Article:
The 10% And 12% Marginal Federal Income Tax Profile Is Ideal For Roth IRA Contribution
If you ever find yourself in the 10% and 12% marginal federal income tax bracket, then by all means contribute to a Roth IRA or conduct a backdoor Roth IRA conversion.
Let’s say you are a young worker paying 10% or 12%. You likely have income upside to pay a higher rate in the future. If you’re fortunate enough to pay a 0% marginal federal income tax rate thanks to the standard deduction, shovel as much money as you can into a Roth IRA!
You are contributing tax-free money, enjoying the benefits of tax-free compounding, and will get to withdraw the money tax-free as well. In this case, the Roth IRA truly is tax-free.
If you are an older worker who finds themselves underemployed or out of a job one day, converting some money to a Roth IRA or contributing makes sense.
Losing Income Makes Contributing To A Tax-Now Roth IRA Difficult
In my experience, it’s just hard to pay taxes to fund a Roth IRA when you’re out of a job or aren’t earning as much as you once were.
In 2013, I earned the least amount of money since 2003. My severance check was paid out in 2012 and I no longer had a paycheck. Therefore, I should have converted some of my 401(k) money into a Roth IRA.
Instead, I just rolled it over into a traditional IRA because paying taxes on my retirement savings was last on my list. I was still coming to grips with what I had done – leaving a well-paying job at age 34.
There was also a point in my post-retirement life when I wanted to be a fruit farmer in Oahu. If so, I’d have plenty of years paying a low marginal tax rate to convert some funds into a Roth IRA.
Alas, my income bounced back because my investments rebounded from the global financial crisis. Further, Financial Samurai grew and random opportunities such as startup consulting and writing a book came about.
Higher Taxes Are Not Guaranteed Beyond 2026
I first wrote, Disadvantages Of A Roth IRA in 2012, during the Obama administration. The post engendered a lot of dissension, which I had expected. The majority of commenters said taxes rates are only going up.
Then Trump became president and the Tax Cut and Jobs Act was passed in 2018. As a result, tax rates went down. Therefore, anybody who contributed to a Roth IRA or converted funds to a Roth IRA during the Obama administration made a suboptimal financial decision.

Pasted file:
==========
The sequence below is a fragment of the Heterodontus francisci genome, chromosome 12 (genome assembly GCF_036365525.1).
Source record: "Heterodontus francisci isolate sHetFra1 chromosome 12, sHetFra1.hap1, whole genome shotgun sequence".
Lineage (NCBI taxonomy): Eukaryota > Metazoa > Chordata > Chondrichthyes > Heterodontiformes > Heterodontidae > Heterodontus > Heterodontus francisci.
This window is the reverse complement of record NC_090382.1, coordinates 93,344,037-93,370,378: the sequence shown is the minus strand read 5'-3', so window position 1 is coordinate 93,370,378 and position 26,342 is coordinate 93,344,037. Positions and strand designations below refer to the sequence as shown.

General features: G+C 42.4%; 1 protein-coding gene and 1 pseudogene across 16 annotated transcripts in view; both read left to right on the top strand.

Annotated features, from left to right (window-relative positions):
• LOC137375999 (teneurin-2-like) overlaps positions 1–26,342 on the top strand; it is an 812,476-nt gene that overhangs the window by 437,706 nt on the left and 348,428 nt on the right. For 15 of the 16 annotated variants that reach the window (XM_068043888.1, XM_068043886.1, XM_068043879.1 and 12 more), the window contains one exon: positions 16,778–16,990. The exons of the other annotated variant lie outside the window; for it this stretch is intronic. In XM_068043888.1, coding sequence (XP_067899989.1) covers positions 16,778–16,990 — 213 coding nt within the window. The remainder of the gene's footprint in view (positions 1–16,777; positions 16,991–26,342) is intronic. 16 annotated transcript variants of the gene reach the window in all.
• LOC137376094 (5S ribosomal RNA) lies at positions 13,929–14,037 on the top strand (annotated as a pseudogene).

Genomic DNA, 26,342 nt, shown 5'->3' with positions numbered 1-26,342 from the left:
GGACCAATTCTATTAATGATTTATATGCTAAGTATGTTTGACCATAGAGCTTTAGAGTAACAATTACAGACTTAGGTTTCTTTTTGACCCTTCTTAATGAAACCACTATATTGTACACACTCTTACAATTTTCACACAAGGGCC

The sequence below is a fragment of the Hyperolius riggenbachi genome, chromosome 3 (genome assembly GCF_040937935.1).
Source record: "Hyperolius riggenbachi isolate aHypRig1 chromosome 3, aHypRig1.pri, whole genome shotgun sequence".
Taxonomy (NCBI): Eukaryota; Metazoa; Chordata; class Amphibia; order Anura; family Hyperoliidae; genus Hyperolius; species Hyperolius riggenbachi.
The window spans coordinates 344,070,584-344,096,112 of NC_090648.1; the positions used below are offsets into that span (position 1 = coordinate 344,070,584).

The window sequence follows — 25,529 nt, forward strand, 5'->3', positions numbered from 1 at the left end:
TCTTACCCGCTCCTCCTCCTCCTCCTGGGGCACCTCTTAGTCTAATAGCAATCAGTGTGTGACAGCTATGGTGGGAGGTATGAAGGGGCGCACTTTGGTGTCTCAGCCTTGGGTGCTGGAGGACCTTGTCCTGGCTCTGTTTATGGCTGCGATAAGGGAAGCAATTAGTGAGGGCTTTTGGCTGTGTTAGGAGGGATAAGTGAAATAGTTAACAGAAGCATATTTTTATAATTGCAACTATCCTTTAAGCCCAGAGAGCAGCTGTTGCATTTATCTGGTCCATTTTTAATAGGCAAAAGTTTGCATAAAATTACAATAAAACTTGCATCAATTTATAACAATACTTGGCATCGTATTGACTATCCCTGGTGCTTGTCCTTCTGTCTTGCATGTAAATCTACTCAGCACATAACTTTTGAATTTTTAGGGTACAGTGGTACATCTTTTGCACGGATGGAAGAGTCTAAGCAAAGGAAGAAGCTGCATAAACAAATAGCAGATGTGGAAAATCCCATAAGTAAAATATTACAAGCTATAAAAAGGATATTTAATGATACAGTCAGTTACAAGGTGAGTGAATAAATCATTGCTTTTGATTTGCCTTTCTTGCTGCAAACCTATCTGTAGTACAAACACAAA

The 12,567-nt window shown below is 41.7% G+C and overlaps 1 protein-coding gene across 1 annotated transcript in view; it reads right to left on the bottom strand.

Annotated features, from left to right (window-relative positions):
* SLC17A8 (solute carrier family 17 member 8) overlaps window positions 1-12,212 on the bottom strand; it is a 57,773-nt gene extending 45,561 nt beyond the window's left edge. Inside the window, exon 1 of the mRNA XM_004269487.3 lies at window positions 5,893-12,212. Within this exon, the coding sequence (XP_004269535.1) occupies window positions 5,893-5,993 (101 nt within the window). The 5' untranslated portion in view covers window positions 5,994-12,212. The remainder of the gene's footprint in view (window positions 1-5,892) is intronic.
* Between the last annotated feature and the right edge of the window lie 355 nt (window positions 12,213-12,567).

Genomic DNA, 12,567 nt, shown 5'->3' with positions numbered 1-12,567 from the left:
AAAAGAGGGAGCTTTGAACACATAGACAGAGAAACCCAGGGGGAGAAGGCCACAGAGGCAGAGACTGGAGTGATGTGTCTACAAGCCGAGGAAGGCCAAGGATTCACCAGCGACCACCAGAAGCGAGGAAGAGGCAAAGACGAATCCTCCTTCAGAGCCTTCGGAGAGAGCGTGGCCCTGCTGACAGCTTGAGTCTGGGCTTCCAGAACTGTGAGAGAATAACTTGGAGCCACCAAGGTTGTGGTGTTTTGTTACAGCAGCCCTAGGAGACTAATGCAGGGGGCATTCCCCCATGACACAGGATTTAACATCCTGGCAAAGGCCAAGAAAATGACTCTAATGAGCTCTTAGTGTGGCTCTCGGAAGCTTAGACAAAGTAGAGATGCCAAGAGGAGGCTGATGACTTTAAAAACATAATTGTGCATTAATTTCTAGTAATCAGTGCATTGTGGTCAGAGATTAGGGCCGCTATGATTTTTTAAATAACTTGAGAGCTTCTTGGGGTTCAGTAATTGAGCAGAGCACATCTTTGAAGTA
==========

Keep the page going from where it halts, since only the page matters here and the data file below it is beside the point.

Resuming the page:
Given we now have the lowest tax rates in history and a clear December 25, 2025 expiration date, it is now safer to assume tax rates are going up. It’s the same thing as assuming interest rates were likely to go up in 2020 given the 10-year bond yield dropped to 0.56%. At the very least, we didn’t buy bonds.
Today, we are happily buying Treasury bonds yielding 5%+. So maybe shifting more assets from tax-deferred to tax-now retirement vehicles is good for retirement income diversification.
Roth IRA distributions do not have any Required Minimum Distributions. Further, our itemized deductions in retirement tend to disappear after we pay off our mortgages.
Count On Politicians To Keep Tax Rates Low
The path of least resistance is to do nothing, which Congress is great at. We also need to raise more tax revenue to pay for our massive spending since the pandemic began. Therefore, the probability that tax rates go up beyond 2026 is the highest it’s been in a while.
However, I’m also counting on all politicians’ desire for power. When you have power, you are loathed to relinquish it.
It’s like elite colleges holding onto legacy admissions. Colleges know the legacy admissions system rigs entrance for the wealthy majority. But elite colleges would rather abandon SAT/ACT requirements in order to have more leeway in determining their incoming classes.
Hence, I assign only a 20% probability that tax rates are going up in 2026 for sub $250,000 income-earners. For those households making over $400,000, perhaps the probability is over 60%.
We could see occasional temporary spikes, as we did with inflation in 2022 and 2023. However, over the long run, raising taxes is political suicide.
As always, consult a tax professional before making any moves.
Related post: Use Rule 72(t) To Withdraw Retirement Funds Penalty Free
Reader Questions And Suggestions
Do you think tax rates are going up in 2026? If so, are you actively contributing or converting money from tax-deferred to tax-now retirement vehicles? What do you think is the breakeven tax rate for contributing or converting to a Roth IRA? If you’re a tax professional, I’d love to hear your two cents to make this post even better.